How to find thousands of high quality outreach prospects, let’s go back to the very beginning and read the title of this lesson once again, how to build links and promote content. Well, blogger outreach. I please build links first so that to remind you that this is the primary goal of your outreach efforts. As for promoting content, we just discussed that it’s a natural byproduct of your outreach efforts rather than the primary goal. So who should you reach out to? Who are the people that are likely to link to your piece of content? How about the people who have already linked to existing articles on the same topic or have already published articles mentioning the topic? Do I even need to explain the way these two groups of people are the perfect outreach targets? Never mind. They’ll be first. They clearly have websites to link from and they clearly have a certain interest in your topic. Sounds fair. Now let me show you how to easily find these people. Group number one, people who have linked to existing articles on the same topic. The logic here is painfully obvious. If these people have previously linked to some other articles on the same topic, they might as well link to your articles to.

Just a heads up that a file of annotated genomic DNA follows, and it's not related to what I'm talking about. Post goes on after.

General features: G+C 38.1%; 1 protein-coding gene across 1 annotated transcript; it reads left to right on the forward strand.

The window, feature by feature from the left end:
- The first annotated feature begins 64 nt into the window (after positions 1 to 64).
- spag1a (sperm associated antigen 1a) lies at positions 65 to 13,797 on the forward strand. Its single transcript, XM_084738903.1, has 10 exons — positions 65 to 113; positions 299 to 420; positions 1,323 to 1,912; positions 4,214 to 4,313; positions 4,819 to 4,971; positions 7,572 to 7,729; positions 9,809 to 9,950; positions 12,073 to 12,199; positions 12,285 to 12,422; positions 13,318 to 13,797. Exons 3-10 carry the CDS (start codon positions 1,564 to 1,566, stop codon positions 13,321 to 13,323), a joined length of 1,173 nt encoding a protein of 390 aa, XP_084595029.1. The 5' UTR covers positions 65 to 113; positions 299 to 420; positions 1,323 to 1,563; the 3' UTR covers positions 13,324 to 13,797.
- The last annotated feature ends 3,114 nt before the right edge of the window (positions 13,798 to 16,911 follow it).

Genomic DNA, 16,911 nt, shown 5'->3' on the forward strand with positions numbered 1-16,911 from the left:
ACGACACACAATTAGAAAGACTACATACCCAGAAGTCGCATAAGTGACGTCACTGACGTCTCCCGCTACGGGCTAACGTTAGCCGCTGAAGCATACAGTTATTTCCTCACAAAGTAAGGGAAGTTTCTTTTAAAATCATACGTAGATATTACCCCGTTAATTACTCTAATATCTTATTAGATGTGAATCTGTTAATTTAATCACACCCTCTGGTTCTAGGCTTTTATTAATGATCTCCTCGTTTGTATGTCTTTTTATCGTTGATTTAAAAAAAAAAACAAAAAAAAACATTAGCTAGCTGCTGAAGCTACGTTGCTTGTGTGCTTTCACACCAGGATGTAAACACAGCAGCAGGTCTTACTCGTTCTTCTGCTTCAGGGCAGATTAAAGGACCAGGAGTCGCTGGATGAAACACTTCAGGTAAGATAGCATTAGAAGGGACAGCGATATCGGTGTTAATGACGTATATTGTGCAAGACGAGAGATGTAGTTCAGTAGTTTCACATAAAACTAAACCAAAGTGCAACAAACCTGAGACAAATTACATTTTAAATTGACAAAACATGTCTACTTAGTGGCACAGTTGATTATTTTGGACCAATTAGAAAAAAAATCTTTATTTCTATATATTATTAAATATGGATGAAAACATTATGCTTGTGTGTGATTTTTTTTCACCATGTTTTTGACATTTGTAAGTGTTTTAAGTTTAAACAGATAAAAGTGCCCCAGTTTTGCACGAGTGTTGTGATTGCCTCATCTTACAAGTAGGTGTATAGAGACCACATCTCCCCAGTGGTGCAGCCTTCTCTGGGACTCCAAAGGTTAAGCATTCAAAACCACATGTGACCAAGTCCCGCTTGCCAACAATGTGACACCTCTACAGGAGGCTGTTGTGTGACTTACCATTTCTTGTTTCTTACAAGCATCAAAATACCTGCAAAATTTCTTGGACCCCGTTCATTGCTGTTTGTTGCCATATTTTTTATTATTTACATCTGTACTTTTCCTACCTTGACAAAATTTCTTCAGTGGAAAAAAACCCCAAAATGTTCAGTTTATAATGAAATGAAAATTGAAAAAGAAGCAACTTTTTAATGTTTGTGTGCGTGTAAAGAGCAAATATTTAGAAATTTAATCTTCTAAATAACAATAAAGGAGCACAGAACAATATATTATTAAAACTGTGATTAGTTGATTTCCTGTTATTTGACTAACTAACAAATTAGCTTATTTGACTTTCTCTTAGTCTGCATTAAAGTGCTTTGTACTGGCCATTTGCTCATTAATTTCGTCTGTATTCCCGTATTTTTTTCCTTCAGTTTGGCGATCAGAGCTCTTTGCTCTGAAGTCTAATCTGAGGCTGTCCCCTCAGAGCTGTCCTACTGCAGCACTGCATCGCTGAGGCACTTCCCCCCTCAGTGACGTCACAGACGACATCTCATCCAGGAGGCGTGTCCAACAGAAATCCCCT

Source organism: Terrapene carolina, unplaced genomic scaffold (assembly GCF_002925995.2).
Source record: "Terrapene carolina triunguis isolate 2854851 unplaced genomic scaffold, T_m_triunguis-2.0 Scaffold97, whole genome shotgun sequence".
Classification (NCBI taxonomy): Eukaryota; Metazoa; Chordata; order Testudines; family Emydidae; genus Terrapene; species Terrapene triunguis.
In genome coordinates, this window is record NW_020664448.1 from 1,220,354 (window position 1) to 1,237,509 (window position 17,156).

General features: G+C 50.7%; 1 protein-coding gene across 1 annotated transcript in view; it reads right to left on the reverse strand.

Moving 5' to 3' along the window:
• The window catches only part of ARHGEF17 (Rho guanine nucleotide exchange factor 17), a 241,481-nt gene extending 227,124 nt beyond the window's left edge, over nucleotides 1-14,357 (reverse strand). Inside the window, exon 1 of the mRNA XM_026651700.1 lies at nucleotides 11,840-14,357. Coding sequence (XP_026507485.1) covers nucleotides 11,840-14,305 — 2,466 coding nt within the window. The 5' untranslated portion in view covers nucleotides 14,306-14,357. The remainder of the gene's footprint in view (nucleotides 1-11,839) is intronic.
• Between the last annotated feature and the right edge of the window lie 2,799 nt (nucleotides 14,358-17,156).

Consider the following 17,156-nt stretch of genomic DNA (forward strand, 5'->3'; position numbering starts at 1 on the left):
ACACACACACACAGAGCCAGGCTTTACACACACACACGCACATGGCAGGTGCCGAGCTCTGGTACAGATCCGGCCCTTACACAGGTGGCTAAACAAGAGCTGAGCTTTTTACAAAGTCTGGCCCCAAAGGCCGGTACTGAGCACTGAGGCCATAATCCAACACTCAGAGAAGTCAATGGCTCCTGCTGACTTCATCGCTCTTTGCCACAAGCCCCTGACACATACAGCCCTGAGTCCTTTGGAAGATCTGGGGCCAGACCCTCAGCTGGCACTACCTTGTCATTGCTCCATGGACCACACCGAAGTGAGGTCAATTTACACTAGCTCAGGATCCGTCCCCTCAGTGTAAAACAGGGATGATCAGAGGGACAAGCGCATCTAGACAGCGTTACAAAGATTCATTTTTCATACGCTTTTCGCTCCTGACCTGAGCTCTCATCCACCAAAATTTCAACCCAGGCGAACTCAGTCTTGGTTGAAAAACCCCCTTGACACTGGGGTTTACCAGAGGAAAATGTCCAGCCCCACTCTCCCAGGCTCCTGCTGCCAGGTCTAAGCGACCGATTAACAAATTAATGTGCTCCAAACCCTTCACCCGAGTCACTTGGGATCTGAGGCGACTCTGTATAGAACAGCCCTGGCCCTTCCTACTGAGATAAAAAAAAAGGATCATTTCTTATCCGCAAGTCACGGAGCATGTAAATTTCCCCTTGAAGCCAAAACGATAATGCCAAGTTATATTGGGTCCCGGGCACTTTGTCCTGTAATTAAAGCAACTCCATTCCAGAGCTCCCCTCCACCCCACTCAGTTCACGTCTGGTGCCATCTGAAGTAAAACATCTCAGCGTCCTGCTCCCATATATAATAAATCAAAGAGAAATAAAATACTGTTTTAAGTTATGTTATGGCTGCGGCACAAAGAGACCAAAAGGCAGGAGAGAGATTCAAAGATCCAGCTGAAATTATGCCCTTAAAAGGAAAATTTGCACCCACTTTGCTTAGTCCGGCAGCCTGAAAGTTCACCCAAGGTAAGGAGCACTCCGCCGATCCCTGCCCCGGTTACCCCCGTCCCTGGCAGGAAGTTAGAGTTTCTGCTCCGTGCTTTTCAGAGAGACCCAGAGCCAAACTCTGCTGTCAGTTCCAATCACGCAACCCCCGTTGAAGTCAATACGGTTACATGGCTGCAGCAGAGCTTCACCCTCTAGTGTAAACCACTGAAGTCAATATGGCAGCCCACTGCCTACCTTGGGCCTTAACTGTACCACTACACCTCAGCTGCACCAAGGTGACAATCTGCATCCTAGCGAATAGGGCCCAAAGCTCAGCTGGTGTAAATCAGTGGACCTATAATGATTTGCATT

There is, of course, if your article is somehow better than the one they’re already linking to or offers a unique perspective, otherwise they just won’t care. So how do you find people who have links to similar content? Well, the best place to start is, of course, by doing a few Google searches for the topic that you want to rank for with the article scoring’s at the top and then look up who’s linking to them. I usually use each rescuer’s explorer tool to do that. So let’s see who ranks at the top of Google for the keyword audit. There’s our own article from a chef’s blog ranging at position number one with over 80 websites linking it. And there is an article from most blog that ranks that position number two with almost 300 websites linking it. It even though we already rank at the top, it wouldn’t hurt to get a few more back links to our article so that to secure its number one position and those 300 websites that link to my article are the perfect targets. Let’s see who they are. All I need to do is click on that number of referring domains and they’ll be redirected to a proper report withinside Explorer tool listing all 300 of them. From here. I usually turn on the filter and reorder my list to see sites with the list of all the links at the top. Then I use my classic link research approach that is called Look for Domain Names. That makes sense. Works for me every time in this particular situation. Platinum Services looks interesting. By clicking the back links dropdown. I can see that they have a link to my article from their own blog. If you ask me. This is a perfect Auldridge prospect and I’m sure that by reviewing all of these two hundred and fifty websites that that link to most article will do follow links. I will be able to find quite a few more awesome websites to reach out to and your own article. And there is just a single one of the top ranking articles for the topic that you want to rank number one for. Just look at the Domains column that shows how many websites are linking to each of these search results. I’m sure if I review all of them, I’m going to find a lot of great outreach opportunities for promoting our guide to audit. And once I’m done with the search results for the keyword audit, I can brainstorm a few other relevant search queries like How to Find Your Issues, Analyze website is all financial issues on the website, diagnose A of problems, etc.. These extra searches might help me discover a few more relevant articles that have links from cool websites that I could reach out to. And they know what you’re thinking team. That is very cool. But how do you actually persuade all these people to link to your article when they’re already linking to your competitors? No worries. The entire next lesson of this course is devoted to answering this very question. And now let me show you another cool way to find articles on the same topic as yours that have a lot of links to piggyback from. And this time I’ll be using the content explorer tool. Let’s find all articles that have the words so ordered in their title and there are over two thousand of them in the content explorer. The debates. Now, let’s see how many of these articles have Bucklings from at least twenty websites. And we are down to only a hundred results, which I can then order by the number of linking websites and immediately actual article by distilled title technical issue or the checklist for human beings. It has links from over a hundred different websites. Here’s another one from Intrapreneur, that? Com which also has a ton of websites linking. Edit I did not see these articles when I was browsing the top ten Google search results for some relevant keywords just a minute ago, which makes content explorer and not some source of unique outreach opportunities that you most likely wouldn’t be able to discover otherwise. But that’s not all. If these articles have generated so many, there is a good chance that someone is going to link to them again in future. That especially applies to the article of the Dreamgirl in Google for their topic. Remember the vicious cycle of Ezel? Let’s take this article that ranks number five for audit. According to the site Explorer tool, it has been attracting new Bucklings quite consistently over the past few years. So wouldn’t it be cool to know whenever some new website will link to this article? Because I can easily keep an eye on that with the back link alerts, I can set up alerts for a bunch of articles that get consistent traffic from Google and get an email notification whenever they get new beginnings. That is pretty cool, right? But let’s move on to group number two. People who published articles mentioning your topic, let’s rewind back to my example of some Australand blog that was linking to the guide published by the context of this link. I can tell that the author simply wanted to reference a good guy to performing so ordered. I mean, they don’t really mention anything specific about that article, just so auditing in general. In other words, they could be linking to any other article just as well. Now, where am I going with this? The chances are there are a ton of people who have mentioned it in their articles but didn’t bother to link anywhere at all. Let’s see if that is the case using our Canadian explorer tool. I’ll search for it again. But this time not the titles, but in the actual content of the pages and they get almost fourteen thousand results.